God’s righteousness is the origin of his wrath. If he did not hate and destroy that which is unrighteous, he would rob himself of glory and his people of joy. It is amazing news that God opposes unrighteousness and sin because he also absorbs the very wrath the unrighteous deserve. God’s wrath and God’s love are not enemies. The enemy of God’s wrath is neutrality. If God just ignored our sin, he could not save us from our sin. Instead, God’s wrath is against sin and sinners. And in God’s love he sent Jesus to fully bear his wrath in our place. In the finished work of Christ, God saves us from himself, to himself, and for himself.

Mathew Gilbert (B.A. Boyce College) is Associate Pastor for Children and Preschool at The Church at Trace Crossing in Tupelo, MS. He is the author of Come to the Well: 50 Meditations to Fuel Your Joy in God (Westbow Press, 2016). He is an M.Div student at The Southern Baptist Theological Seminary. Mathew is married to his high school sweetheart, Erica. Mathew and Erica live in Tupelo with their son, Jude. You can follow him on Twitter @mat_gilbert.

Review: A Christ-Centered Wedding

519JWJfMcxLCatherine Strode Parks and Linda Strode. A Christ-Centered Wedding: Rejoicing in the Gospel on Your Big Day. (Nashville: B&H Books, 2014). 256 pp. $12.51

One of the most stressful experiences in a person’s life is the preparation for one of the most joyful experiences in a person’s life. Marriage is an amazing gift of God’s grace in which we have a unique opportunity to tell the story of God’s covenant-keeping love for his people in the sacrificial love of his Son. Weddings are a snapshot of what should be played out over years of marriage. In general, weddings are beautiful. In one sense, it’s kind of hard to mess them up. But, we’ve all seen our fair share of weddings that just leave you shaking your head.

Nothing deflates a wedding service like that moment when you realize the couple planned their wedding to exalt themselves instead of God. However, nothing brings tears to your eyes like that moment when you realize the couple planned their wedding to put the gospel of Jesus Christ on display and exalt the glory of God’s grace and love for his people, the reality to which marriage points.

Wedding preparation is foreign ground for nearly everyone who embarks on the treacherous journey. Most women who plan their wedding only learn about how expensive they are when they are standing in the flower or dress shop. There are a few societal wedding prep laws that guide the whole wedding prep process for many couples, even Christian couples. First, the wedding day belongs to the bride. It’s her day. Family, friends, photographers, caterers, planners, and the random guy at Starbucks had better cater to the bride’s every whim without complaint because, well, it’s her day!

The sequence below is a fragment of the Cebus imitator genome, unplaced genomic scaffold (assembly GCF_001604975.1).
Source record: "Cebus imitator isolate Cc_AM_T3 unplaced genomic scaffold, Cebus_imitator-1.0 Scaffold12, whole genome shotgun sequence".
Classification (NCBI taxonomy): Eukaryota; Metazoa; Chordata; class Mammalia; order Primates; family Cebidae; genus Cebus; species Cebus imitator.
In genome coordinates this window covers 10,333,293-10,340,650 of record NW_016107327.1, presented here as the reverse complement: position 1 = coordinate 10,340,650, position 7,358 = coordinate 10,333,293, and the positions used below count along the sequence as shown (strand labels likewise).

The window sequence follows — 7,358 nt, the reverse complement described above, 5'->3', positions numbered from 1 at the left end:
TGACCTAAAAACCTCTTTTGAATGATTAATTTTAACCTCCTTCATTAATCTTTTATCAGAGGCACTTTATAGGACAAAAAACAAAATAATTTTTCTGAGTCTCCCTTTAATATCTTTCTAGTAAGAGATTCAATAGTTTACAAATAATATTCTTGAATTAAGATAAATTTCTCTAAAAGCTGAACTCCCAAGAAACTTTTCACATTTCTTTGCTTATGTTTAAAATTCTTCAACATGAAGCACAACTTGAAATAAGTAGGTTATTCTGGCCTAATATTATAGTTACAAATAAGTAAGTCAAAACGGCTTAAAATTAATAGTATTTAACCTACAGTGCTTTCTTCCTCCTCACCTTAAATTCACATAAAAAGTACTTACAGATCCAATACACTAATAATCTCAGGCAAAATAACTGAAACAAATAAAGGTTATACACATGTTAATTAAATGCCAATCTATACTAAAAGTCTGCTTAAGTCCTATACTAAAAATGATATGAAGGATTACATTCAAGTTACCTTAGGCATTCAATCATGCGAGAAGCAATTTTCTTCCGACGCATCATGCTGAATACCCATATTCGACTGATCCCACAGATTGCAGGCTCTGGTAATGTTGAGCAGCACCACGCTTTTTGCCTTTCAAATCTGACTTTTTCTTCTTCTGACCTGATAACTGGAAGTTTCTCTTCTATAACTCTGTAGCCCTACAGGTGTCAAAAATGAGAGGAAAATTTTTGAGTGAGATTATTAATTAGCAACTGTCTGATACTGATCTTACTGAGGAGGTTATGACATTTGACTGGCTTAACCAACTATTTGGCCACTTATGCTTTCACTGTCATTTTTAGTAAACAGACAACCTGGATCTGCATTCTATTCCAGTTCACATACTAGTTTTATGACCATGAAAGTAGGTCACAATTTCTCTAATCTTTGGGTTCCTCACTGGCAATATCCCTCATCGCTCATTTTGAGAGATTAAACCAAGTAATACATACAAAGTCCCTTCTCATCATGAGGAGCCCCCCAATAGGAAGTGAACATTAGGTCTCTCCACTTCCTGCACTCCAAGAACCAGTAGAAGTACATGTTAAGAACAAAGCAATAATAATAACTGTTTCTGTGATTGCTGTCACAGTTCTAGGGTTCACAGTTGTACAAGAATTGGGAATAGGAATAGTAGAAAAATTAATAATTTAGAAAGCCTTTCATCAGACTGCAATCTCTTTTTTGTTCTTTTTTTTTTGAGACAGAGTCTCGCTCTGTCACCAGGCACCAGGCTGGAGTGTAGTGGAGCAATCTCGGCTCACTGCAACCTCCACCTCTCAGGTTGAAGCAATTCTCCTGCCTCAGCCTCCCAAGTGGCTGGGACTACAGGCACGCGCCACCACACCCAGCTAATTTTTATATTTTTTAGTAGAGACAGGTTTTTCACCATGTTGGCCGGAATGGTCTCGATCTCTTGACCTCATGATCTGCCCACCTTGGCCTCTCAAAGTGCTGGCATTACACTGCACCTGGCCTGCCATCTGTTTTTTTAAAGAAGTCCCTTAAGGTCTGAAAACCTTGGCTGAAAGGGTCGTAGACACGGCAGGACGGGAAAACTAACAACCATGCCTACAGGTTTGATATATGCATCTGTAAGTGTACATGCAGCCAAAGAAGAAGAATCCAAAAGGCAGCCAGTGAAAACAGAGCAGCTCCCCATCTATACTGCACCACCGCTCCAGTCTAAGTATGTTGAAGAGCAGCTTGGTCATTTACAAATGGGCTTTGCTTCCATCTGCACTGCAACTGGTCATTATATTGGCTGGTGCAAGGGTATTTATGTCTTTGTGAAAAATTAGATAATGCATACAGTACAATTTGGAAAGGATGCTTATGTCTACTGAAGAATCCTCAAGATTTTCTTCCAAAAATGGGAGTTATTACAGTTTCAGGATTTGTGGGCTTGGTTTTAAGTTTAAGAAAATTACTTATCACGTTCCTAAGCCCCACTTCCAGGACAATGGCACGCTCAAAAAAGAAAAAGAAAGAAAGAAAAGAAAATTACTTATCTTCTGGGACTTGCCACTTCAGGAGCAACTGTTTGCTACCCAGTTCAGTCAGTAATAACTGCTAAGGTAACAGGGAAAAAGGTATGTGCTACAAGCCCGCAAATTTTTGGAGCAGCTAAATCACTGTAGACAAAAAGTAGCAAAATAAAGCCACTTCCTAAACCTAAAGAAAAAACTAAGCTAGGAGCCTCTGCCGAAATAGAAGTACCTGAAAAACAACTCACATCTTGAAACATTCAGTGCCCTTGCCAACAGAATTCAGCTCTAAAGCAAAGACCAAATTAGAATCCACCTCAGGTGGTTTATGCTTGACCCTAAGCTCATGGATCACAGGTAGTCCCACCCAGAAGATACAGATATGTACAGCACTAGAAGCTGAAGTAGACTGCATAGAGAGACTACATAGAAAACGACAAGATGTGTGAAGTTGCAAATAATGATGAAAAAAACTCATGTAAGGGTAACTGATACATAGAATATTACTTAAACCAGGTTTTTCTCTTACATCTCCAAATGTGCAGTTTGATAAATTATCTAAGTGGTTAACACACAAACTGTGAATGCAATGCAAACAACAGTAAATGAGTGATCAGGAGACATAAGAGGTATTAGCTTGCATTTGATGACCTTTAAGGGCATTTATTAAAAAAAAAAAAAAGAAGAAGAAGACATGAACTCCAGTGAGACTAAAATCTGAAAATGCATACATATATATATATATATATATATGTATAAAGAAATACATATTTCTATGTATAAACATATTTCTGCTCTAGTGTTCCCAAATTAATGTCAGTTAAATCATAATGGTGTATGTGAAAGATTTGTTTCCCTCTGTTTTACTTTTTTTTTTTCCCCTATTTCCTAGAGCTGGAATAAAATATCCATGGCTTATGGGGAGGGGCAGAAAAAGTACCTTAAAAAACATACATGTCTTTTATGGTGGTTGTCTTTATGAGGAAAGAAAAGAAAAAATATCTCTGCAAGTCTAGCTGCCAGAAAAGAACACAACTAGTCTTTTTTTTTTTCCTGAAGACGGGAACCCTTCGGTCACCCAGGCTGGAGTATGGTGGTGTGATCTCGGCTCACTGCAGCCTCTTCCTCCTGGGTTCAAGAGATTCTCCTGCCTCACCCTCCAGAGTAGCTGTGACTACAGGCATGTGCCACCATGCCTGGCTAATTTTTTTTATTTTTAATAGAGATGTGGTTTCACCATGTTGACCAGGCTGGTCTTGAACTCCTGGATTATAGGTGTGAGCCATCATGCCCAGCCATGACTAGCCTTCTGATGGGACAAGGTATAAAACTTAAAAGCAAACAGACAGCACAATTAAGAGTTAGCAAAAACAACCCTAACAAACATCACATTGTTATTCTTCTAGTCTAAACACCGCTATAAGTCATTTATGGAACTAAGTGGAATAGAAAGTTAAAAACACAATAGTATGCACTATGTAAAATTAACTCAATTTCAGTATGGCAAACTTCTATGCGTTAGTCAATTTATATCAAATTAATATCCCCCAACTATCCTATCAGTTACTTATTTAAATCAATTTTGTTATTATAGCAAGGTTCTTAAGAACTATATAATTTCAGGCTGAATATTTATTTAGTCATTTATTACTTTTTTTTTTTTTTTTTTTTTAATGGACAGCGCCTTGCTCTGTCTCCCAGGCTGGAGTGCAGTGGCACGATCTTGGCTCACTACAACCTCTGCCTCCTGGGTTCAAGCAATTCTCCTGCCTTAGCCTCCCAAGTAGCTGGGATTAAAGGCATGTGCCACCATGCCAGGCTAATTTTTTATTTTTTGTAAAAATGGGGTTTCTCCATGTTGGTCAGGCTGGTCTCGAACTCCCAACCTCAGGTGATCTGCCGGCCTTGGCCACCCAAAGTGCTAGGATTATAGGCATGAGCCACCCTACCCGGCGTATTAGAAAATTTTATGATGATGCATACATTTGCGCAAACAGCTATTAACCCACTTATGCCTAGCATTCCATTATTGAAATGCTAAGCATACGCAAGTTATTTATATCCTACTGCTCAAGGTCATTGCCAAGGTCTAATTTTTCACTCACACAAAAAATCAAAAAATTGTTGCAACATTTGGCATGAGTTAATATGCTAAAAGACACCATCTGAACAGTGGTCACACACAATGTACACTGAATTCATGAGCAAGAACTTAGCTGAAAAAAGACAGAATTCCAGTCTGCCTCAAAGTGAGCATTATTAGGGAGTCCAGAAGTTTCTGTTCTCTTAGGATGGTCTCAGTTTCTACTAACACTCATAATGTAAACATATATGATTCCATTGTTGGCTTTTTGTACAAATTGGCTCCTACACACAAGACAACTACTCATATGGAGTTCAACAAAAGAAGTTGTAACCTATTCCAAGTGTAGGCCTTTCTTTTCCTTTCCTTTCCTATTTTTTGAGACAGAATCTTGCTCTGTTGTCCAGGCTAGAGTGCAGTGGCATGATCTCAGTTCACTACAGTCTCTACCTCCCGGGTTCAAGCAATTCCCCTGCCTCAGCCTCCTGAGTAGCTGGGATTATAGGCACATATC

The second wedding prep law, which flows from the first, is that parents of the bride must spare no expense. Thousands upon thousands of dollars are spent on a 30-minute ceremony and a reception. Many parents go for broke for a few hours of eating, drinking, and dancing.

So, where does the Christian couple begin in the process of planning a wedding that doesn’t follow these wedding prep laws, but instead seeks to put Christ at the center of the wedding? Catherine Strode Parks and Linda Stode seek to answer this question in A Christ-Centered Wedding.

Serving as a helpful guide on the entire wedding prep process, A Christ-Centered Wedding shows couples, particularly brides, how to navigate the treacherous waters of dress shopping, registries, parties, ceremony planning, rehearsal, and reception. From the perspective of a mother-daughter, the authors give their own experiences in wedding planning. But, the ultimate goal of A Christ-Centered Wedding isn’t to provide a litany of tips, but instead to promote a vision of putting Christ at the center of both wedding and marriage. And they desire for the wedding prep process to be joyful and God-honoring, not miserable and God-awful. They write,

Marriage is one of God’s good gifts. It is a blessing to all of creation, and it’s a beautiful picture of Christ’s relationship with the church. Before you can experience the joy of this gift, though, you need to get through the wedding, and the wedding planning. This can be either an uplifting, encouraging experience or a frustrating exercise in trying to please everyone and failing. Many times it’s a combination of the two.

There are many books dedicating to helping couples exalt Christ in their marriage, but Parks and Strode seek to help couples exalt Christ on the wedding day itself. The greatest aspect of A Christ-Centered Wedding is the dual impact of theology and practice. Their theological explanation of the gospel and marriage is satisfying. The first three chapters are biblical meditations on the definition and purpose of marriage, which provides a biblical basis from which to make practical applications. Their basic argument is that since Christ is the center of marriage, he should be the center of the wedding.